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I have consulted widely and been lobbied fairly extensively on this matter. I believe that my amendment has cross-party support. I have had support from surprising quarters. In a fax dated 17th October, Labour International stated:

    "No doubt the letterhead is unexpected but, on behalf of the overseas members of the Labour Party, please let me express our sincere thanks for your stand on the issue of overseas voting. We fully support your amendment and would be pleased to join in a world-wide cross-party lobbying effort in this connection".

Indeed, Labour International goes further and states that my amendment is superior to the Government's proposals. I have a number of other letters on the subject. Some are from Brussels. A number of people who work for the Community in various aspects have lifelong connections with this country and feel that they would be disfranchised. I know that some people think that perhaps we should narrow this down to include only people working in Brussels and for official bodies. However, I believe that is unfair and wrong. Many other British citizens may be working for companies abroad, but indirectly they may still be working for Great Britain or the United Kingdom plc. I am not in favour of making any distinction. We should treat all our citizens living abroad in the same way.

I shall not continue at any length. Global economy, increasing travel and the free flow of people around the world suggest that we should not go back 10 years and reduce the period to the first 10 years. We should extend it on the "use it or lose it" principle. Many people from other countries who come to this country can register to vote here and vote. I refer to the Commonwealth, for example. It seems to me to be wrong to treat British citizens who go abroad in such a negative way and not accept that, if they are interested enough to keep registering year on year, they should continue to be allowed to participate in our democratic process. I beg to move.

Lord Goodhart: I shall shortly speak to Amendment No. 280E in this group, tabled in the name of my noble friend Lord McNally and myself. However, before I do so, I should like to speak to Amendment No. 280A. As the noble Lord, Lord Mackay, pointed out, this matter was not considered by the Neill Committee. Therefore, in this short debate I speak on behalf of my party and do not in any sense wear a Neill Committee hat.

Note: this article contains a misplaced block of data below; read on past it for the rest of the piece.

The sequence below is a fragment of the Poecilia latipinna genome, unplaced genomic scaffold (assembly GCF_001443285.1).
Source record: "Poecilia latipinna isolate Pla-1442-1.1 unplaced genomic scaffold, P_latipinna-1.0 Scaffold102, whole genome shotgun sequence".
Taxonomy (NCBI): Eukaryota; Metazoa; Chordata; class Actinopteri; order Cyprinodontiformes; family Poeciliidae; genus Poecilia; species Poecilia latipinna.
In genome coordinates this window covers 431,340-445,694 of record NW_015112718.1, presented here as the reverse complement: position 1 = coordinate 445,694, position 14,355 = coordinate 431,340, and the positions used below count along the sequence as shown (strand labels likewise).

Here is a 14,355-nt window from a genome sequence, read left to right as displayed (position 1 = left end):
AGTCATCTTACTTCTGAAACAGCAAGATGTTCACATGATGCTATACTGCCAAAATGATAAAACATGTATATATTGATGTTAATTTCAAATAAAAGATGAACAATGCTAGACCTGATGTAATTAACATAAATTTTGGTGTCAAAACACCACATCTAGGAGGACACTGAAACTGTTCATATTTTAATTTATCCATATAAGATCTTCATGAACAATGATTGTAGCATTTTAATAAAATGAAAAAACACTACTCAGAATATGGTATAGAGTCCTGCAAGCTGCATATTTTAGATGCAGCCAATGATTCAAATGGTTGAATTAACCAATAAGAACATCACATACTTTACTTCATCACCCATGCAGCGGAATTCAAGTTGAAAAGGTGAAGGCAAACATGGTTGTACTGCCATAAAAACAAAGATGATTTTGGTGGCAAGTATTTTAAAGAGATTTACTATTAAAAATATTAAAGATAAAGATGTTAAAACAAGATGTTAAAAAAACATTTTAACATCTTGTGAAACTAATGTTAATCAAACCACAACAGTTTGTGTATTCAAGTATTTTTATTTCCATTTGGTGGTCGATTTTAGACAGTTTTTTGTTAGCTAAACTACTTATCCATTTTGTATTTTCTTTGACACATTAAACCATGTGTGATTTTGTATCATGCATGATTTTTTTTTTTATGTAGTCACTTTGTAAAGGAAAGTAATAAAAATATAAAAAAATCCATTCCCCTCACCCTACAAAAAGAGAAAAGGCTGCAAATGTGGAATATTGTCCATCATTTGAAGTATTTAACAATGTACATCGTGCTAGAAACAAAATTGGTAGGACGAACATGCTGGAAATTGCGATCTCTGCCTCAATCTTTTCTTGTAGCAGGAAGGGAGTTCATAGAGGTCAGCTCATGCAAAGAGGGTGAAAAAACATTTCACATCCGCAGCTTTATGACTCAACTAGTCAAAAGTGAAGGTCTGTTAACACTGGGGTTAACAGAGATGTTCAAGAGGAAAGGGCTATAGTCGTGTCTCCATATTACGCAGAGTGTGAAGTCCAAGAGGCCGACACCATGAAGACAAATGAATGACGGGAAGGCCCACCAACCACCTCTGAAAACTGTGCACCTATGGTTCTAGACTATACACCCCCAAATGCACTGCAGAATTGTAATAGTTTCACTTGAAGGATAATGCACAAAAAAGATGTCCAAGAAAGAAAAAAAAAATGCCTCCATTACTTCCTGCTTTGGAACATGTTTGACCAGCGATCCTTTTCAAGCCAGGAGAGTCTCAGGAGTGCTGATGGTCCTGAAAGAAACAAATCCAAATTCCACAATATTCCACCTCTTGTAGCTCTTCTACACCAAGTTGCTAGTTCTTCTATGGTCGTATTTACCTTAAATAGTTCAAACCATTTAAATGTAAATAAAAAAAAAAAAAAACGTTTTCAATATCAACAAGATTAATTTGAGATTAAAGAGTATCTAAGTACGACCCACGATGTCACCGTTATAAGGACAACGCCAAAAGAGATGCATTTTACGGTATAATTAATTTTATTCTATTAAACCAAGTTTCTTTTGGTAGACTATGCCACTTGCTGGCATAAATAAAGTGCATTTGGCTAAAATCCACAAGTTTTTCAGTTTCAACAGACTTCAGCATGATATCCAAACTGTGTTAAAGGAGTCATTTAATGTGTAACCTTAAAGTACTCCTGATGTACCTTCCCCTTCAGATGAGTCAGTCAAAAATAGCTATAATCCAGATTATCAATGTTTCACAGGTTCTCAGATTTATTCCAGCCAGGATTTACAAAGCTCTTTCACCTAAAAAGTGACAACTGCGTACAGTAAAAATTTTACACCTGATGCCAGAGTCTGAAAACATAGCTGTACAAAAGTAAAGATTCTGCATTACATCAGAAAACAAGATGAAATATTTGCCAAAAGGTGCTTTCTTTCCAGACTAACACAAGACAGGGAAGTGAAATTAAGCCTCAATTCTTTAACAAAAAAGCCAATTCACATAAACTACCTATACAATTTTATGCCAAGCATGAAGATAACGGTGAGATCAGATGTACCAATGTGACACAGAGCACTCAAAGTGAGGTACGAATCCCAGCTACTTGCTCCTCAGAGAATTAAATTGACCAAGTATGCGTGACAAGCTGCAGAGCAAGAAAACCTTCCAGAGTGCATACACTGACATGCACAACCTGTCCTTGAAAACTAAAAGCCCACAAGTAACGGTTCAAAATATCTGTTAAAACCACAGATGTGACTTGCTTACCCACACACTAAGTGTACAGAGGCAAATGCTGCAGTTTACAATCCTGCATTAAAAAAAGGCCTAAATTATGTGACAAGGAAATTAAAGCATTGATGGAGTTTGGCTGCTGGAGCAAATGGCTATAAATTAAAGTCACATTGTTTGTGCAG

The view of the Liberal Democrats was that we originally put forward a proposal that the vote should be retained for a period of only five years.

We accepted that 10 years was a reasonable compromise. We voted for 10 years in the other place and have not tabled any amendment to propose a reduction in that period. But 20 years is too long. It amounts to nearly half of an average working life. Those who are out of this country for a continuous period of 20 years have generally lost contact with what goes on here to a degree that makes it inappropriate that they should play a part in parliamentary elections.

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Many people are employed commercially overseas and a large proportion of them will not be abroad continuously for 20 years or indeed 10 years. They will normally serve a period abroad and then return to this country for a while and perhaps go abroad again if they are working for a multi-national. But that is a commercial decision to make a career overseas with a commercial organisation.

The purpose of Amendments Nos. 280E and the similar Amendment No. 280EA, is to exempt a small group of people from the time limit. At present Section 14 of the Representation of the People Act 1983 allows people to register without time limit if they are serving abroad as members of the Armed Forces, in other positions in the service of the Crown--mostly in the Diplomatic Service--or as employees of the British Council. We believe that that provision should be extended to cover those who are employed by various institutions of the European Union and other international organisations to which the United Kingdom belongs. Some Members of your Lordships' Committee--they were present earlier but are no longer in their places--regard service with a European Union institution as being virtually akin to treachery. We do not; in fact, we regard them as serving the United Kingdom by serving as employees of an organisation to which the United Kingdom belongs.

But this issue goes wider than the European Union. We believe that similar treatment should be given to those who serve the United Nations or any of its various agencies; and those who serve the World Bank, the International Monetary Fund or the other smaller and less well-known international organisations of which the United Kingdom is a member. On the grounds that those people are in public service to a public which includes the United Kingdom, they should be entitled to maintain their place on the register of electors in the United Kingdom.